Filter mail with imapfilter

As I’m reading my mails from different devices, I often wondered if there is a better way to filter mails than copying filter settings around and try keeping them consistent.
After a brief search I ended up with mailfilter which runs as a cron job on a server and connects my mail account where it sorts the mails.

The setup is easy and straight forward:

Install imapfilter:
aptitude install imapfilter

edit the config file user.This must be located in the homedirectory of the user who runs the cronjob
vi ~/.imapfilter/config.lua

and configure your mail account

options.timeout = 120
options.subscribe = true

account1 = IMAP {
server = '',
username = '',
password = 'super_secret_password',
ssl = 'ssl3'

Now it is time to configure our first rule

msgs = account1.INBOX:contain_from('')
account1.INBOX:move_messages(account1['GMX'], msgs)

This example checks for newsletters of a forwarding GMX account and move them to the folder ‘GMX’.

As the configuration file contains our clear-text credentials we are good restricting the file access.
chmod 600 ~/.imapfilter/config.lua

As last step we create a cronjob running every 5 minutes. It’s a good idea to keep the interval short to prevent unnecessary mail notifications.

crontab -e

*/5 * * * * /usr/bin/imapfilter > /dev/null

After setting up all my filters I finally can remove them from my clients.

Verfication of SSH public keys

This post is mainly a reminder to myself. The administration of a Gitolite requires me to regularly handle SSH keys provided by others. These keys tend to get mutilated by copy-pasted actions and such. To make sure the key is valid, its integrity can be easily checked with ssh-keygen -l $KEY_FILE. For a valid key, the fingerprint of the key is displayed. An error message indicates that the key got mutilated.

Sync Firefox OS calendar with egroupware

In Order to sync your Firefox OS mobile with egroupware you need to add a new calendar and choose CalDav.
Enter your password and username.
As Server we use:

When using SSL (which is a pretty good idea) you need a valid certificate (Not self signed)
As far as I use CAcert, which is not an acceptable authority for Mozilla, I had to add it to FFOS according to this post:

Asterisk Realtime with Postgres and Asterisk 11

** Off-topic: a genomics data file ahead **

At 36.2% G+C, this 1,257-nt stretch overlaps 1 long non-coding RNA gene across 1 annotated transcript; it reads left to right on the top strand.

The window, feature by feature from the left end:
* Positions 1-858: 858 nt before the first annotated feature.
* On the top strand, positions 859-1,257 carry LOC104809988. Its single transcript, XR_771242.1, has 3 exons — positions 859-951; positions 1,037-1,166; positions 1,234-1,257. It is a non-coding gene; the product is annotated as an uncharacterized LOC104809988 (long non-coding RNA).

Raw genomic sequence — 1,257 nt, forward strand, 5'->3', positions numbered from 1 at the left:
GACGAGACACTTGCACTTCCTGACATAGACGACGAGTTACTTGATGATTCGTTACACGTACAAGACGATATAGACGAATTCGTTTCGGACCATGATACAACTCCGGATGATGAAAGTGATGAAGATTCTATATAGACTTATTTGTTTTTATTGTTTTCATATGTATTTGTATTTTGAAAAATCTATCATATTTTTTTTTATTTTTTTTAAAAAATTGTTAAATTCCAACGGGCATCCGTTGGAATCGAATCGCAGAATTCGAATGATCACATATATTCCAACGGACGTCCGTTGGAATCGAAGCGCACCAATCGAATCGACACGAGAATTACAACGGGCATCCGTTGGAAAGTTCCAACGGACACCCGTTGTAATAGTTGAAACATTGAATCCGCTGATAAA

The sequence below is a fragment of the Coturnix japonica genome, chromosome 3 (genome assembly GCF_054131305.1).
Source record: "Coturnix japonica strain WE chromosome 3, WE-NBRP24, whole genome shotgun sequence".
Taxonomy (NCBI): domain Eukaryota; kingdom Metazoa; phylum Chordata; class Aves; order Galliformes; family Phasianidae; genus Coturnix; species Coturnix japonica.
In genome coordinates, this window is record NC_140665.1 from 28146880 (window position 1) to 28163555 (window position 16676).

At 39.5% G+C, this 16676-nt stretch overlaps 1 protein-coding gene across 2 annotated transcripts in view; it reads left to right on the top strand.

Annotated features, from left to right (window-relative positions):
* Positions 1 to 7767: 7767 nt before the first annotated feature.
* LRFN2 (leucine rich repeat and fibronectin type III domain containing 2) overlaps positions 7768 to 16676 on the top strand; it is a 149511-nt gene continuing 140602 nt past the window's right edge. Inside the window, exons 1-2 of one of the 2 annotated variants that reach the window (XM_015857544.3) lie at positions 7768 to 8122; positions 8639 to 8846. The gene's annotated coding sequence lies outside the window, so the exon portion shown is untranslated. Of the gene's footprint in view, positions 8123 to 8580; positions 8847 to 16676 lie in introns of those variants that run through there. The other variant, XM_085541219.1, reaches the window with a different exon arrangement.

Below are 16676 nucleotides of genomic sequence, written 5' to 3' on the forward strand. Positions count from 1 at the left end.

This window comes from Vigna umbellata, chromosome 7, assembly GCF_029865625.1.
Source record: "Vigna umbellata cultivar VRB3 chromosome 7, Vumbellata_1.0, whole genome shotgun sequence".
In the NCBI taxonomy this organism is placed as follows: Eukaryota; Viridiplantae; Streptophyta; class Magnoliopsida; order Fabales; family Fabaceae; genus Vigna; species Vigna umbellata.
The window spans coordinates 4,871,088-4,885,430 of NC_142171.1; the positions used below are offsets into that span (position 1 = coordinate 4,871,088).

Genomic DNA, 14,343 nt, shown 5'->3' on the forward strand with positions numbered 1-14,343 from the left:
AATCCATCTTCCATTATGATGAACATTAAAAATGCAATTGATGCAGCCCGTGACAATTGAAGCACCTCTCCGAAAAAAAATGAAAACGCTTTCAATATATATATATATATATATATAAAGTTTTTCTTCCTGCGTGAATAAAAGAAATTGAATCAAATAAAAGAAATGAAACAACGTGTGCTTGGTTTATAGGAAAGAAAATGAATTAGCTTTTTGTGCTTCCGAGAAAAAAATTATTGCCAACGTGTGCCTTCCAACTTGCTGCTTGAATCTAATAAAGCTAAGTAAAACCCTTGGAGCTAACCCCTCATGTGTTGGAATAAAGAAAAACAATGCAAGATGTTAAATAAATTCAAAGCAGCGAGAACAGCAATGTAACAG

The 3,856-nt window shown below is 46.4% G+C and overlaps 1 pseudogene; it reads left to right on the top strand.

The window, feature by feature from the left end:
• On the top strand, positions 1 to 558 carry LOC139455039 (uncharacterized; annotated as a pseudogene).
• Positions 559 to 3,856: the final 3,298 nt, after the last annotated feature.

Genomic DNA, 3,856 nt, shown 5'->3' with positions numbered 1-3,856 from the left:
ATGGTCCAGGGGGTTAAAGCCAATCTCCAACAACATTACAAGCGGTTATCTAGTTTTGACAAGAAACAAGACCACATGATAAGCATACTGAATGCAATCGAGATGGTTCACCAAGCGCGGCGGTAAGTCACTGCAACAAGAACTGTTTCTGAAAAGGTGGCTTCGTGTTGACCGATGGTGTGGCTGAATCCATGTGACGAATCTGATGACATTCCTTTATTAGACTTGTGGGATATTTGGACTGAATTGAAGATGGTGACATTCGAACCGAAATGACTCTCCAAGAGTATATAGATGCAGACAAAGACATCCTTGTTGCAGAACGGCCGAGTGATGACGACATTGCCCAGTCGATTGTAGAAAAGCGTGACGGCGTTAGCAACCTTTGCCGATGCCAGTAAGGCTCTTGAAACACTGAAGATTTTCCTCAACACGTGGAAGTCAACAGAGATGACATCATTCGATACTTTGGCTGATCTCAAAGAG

Install Postgres:

aptitude intsall postgresql

For compiling asterisk with Postgres support we’ll need some headers:

aptitude install postgresql-server-dev-9.1

Now it’s time to allow users access to postgres:

Edit pg_hba.conf
vi /etc/postgresql/9.1/main/pg_hba.conf

And change/add the following lines

# Database administrative login by Unix domain socket
local all postgres md5
# "local" is for Unix domain socket connections only
local all all md5
# IPv4 local connections:
host all all md5
# IPv6 local connections:
host all all ::1/128 md5

switch to user postgres and start psql cli
su postgres #must be done as user postgres

After setting up postgres an creating a user for asterisk it’s time for creating our new realtime db.
The sheme can be found (and modified) under

So we create an Database


And fill it with our tables structure
psql -Uadmin -W -d ast_rt -f your-asterisk-sources/contrib/realtime/postgresql/realtime.sql

Asterisk 11 on Debian

In order to use a current Asterisk version on Debian Systems which have very long release cycle we need to get the sources and compile it for ourselves.

Therefor we need to prepare our system and install some dependencies. The following example is for a basic Asterisk-system with MySQL support. Maybe you need to adept this in line to match your needs.

$aptitude update
$ aptitude install  build-essential linux-headers  libncurses5-dev libxml2-dev libssl-dev mysql-server mysql-client libmysql++-dev  libsqlite3-dev uuid uuid-dev

Now it’s time to get the sources.
$ cd /usr/local/src
$ svn co

If you want to have support for mp3-media format, you have to call a script and get the files which aren’t shipped with asterisk due to some strange licensing issues

$ cd 11
$ contrib/scripts/

Next we are ready to compile asterisk and install it into /usr/local.

./configure --prefix=/usr/local
make menuselect
make install

No grab some coffee and watch your asterisk compiling.

The last thing we need are some config files and an init script:

$ make config
$make samples

Now you can adapt the sample config files according to your needs.